It looks as if technology is encroaching and enveloping every aspect of our life, but what about death?
Social networking sites such as Facebook and Twitter are more prevalent than the use of telephone. In fact One in 13 of the world’s population uses Facebook. Facebook in particular serves a function, a purpose for many people in their daily lives. 57% of people talk more online than they do in real life. Even Father Christmas is having his toes stepped on.
Stats show that 48% of 18 to 34 year-olds checks Facebook first thing in the morning, with about 28% checking before they even get out of bed on their smartphones. 48% of young Americans said they got there news from Facebook.
Over the New Year weekend a record breaking 750 million photos were uploaded. But the statistic that interests me the most is that in 20 minutes, 1,484,000 event invites are sent out and 10,208,000 comments are left.
But while Facebook serves a purpose right now, what of it once we cease to exists. The one thing in life that is surer than Mark Zukerberg’s bank account is death. Online social networking sites, in particular Facebook will and some may argue already work as an online obituary.
Many news outlets now tend to rely on Facebook comments to pay tribute to a deceased person than actual first hand comments from friends and relatives. Even TV news is now relying on comments left on Facebook pages than interviewing family and friends first hand.
The comments function is already being used as a way of paying respect. But could the event invites section also serve a purpose after life, maybe to invite people to the funeral or a wake? Obviously someone would have to do the invite notification on the deceased’s behalf, then again who knows with new innovations being developed every day.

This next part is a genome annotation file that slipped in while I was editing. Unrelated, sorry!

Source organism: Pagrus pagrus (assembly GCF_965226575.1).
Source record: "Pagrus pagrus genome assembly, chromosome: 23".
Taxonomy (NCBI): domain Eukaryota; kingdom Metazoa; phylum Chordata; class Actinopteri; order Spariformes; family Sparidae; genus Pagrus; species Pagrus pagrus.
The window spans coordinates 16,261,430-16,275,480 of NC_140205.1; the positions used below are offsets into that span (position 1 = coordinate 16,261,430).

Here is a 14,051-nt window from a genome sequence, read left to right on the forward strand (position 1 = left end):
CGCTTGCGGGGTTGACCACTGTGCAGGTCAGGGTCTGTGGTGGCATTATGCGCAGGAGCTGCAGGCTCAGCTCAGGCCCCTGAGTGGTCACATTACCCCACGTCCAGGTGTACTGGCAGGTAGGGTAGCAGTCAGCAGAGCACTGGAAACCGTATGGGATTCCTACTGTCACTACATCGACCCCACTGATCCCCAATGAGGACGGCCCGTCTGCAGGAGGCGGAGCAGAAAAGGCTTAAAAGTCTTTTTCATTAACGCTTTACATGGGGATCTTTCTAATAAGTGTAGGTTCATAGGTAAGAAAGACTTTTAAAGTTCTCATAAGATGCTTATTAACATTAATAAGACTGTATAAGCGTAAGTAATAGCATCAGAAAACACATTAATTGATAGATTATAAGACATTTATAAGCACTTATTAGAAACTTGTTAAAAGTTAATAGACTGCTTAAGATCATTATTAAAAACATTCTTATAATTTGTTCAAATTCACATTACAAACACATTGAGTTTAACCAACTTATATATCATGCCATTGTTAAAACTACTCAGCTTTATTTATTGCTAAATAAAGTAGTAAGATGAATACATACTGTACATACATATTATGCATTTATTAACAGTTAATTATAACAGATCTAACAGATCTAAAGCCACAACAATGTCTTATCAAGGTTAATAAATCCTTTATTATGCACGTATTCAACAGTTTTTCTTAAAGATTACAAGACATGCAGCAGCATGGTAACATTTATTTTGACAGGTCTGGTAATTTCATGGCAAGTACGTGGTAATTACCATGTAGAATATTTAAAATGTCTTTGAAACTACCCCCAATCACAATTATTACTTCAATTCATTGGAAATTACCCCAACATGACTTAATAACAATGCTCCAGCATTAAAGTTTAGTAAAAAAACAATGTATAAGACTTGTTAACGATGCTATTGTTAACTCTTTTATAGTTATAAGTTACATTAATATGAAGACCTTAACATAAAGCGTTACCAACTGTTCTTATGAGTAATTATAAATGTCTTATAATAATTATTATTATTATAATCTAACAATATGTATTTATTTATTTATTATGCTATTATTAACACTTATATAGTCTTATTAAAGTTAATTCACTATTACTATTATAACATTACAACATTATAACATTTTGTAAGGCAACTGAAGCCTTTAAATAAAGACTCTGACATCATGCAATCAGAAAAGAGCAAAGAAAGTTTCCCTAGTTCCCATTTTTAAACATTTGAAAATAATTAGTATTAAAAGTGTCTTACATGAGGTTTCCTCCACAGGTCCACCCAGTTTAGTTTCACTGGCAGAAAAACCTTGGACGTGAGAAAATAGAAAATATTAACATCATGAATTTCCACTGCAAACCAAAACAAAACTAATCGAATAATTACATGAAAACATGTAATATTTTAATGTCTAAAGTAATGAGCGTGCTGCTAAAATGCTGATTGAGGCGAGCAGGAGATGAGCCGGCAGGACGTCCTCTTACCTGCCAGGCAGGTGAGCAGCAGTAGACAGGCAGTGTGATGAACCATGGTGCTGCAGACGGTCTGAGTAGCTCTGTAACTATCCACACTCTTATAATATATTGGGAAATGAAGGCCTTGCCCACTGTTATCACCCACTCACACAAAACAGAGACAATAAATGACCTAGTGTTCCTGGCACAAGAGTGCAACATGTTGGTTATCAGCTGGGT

I’m interested as to whether or not an account is kept even after someone has died, well Facebook are a step ahead. The sites head of security Max Kelly said: “When someone leaves us, they don’t leave our memories or our social network.
To reflect that reality, we created the idea of ‘memorialised’ profiles as a place where people can save and share their memories of those who’ve passed.”
This means an ever present, detailed obituary in cyberspace and with the infinite space provided by the net, it may be that past people are judged by their pages and cyber identities as opposed to what they were like, did, accomplished in the physical world.
I guess there is a crossover in the sense that you communicate with certain people on both a cyber-platform and in person, therefore that may have a bearing. But effectively someone could create, not a false but an alternative secondary personality to be remembered by, online.